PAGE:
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as church discipline and government, the privileges of parliaments, and liberties of subjects, and condign punishment of malignants, things hard enough for the wisest and most learned to draw the just lines of, and to give plain definitions and decisions of them, and therefore certainly, as far off from the reach of poor country people's understanding, as from the true interest of their souls, and yet to tie them by a religious oath, either to know all, or to contend for them blindfold, without knowing of them. Where will there be instanced a greater oppression and tyranny over consciences than this? Certainly, they that now govern in this church cannot be charged with any thing near, or like unto it; for whatsoever they require of entrants to the ministry, they require neither subscriptions nor oaths of ministers already entered, and far less of the whole body of the people. And it were ingeniously done to take some notice of any point of moderation, or whatsoever else is really commendable, even in those we account our greatest enemies, and not to take any party in the world, for the absolute standard and unfailing rule of truth and righteousness in all things.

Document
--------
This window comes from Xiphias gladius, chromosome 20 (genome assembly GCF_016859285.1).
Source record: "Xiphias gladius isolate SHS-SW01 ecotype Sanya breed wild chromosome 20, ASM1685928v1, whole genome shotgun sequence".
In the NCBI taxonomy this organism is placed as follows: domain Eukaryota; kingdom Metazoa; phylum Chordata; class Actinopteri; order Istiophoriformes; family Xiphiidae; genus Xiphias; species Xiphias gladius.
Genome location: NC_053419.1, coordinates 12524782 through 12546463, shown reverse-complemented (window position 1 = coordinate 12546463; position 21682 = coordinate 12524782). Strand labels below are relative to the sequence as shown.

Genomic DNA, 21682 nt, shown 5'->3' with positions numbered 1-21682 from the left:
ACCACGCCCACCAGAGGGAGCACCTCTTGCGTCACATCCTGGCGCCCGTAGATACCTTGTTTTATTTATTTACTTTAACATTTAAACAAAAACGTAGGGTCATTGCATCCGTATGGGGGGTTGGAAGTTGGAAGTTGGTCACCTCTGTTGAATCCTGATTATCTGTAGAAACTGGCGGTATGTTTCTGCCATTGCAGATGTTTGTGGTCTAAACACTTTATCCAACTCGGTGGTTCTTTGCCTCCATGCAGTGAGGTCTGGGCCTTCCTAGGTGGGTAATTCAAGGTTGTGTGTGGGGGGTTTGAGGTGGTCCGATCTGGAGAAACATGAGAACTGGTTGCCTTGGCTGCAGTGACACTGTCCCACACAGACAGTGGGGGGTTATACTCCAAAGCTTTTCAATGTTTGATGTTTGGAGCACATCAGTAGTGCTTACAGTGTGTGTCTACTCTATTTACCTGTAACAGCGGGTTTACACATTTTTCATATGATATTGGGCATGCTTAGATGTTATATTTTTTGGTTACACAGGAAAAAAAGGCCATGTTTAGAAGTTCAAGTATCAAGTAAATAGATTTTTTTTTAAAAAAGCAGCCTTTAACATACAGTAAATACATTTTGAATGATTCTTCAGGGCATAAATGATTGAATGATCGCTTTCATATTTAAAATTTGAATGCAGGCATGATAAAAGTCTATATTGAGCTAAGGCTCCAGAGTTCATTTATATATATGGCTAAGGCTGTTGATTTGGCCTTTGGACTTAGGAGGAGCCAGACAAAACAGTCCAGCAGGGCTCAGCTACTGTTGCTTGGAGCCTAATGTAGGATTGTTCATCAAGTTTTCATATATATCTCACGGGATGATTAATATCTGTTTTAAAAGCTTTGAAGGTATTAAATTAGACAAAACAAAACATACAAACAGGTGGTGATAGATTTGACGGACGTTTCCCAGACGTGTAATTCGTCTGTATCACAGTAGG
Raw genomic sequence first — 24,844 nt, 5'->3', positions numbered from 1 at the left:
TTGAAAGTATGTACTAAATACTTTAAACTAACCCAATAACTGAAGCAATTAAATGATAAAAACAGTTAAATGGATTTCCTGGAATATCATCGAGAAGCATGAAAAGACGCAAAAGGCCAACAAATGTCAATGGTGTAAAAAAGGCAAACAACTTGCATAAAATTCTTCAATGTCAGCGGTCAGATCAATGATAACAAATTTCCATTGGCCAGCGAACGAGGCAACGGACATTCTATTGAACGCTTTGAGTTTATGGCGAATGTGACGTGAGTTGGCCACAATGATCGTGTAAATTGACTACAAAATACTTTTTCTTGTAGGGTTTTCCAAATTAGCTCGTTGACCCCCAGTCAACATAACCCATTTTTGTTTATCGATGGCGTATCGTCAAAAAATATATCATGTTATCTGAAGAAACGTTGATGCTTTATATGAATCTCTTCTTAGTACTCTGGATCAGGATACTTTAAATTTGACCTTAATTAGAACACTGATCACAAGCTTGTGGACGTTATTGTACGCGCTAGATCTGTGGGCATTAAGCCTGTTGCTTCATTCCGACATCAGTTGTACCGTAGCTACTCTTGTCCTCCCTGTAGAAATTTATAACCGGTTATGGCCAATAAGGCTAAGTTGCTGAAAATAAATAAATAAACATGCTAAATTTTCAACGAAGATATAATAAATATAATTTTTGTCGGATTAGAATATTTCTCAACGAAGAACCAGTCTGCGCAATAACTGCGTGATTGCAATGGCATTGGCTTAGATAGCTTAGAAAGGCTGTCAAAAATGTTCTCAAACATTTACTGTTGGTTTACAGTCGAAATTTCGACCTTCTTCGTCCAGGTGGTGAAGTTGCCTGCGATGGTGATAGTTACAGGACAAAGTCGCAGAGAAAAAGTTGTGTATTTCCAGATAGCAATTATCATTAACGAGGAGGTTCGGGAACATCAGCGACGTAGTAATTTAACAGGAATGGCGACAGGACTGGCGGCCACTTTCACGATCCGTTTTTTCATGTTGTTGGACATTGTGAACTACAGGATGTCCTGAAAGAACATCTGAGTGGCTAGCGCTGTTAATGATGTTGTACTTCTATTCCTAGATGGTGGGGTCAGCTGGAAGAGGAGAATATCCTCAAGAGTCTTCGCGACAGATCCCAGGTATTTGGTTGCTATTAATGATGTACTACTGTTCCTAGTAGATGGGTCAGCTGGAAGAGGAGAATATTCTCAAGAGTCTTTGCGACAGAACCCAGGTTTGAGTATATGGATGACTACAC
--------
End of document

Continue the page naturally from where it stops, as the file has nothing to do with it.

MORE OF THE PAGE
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MEDITATIONS

CRITICAL AND PRACTICAL,

ON

PSALMS IV. XXXII. AND CXXX.

Now first translated from the Latin.

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MEDITATIONS

CRITICAL AND PRACTICAL,

ON PSALM IV.

Title, To the chief Musician on Neginoth, a Psalm

of David.

Many of the calamities of good men look like' miseries, which yet on the whole appear to have conduced greatly to their happiness; witness the many prayers which they poured out in those calamities ; the many seasonable and shining deliverances which succeeded them, and the many hymns of praise they sung to God their deliverer: So that they seem to have been cast into the fire on purpose that the odour of their graces might diffuse itself all abroad.

The seventy Greek interpreters seem to have read the word which we render to the chief Musician, something different from the reading of our present Hebrew copy, i. e. Lemenetz, instead of Lemenetzoth ; and therefore they render it, as rénos, as the Latin does in finem, to the end. From whence the Greek and Latin fathers imagined that all the psalms which bear this inscription, refer to the Messiah, the great End and the accomplish

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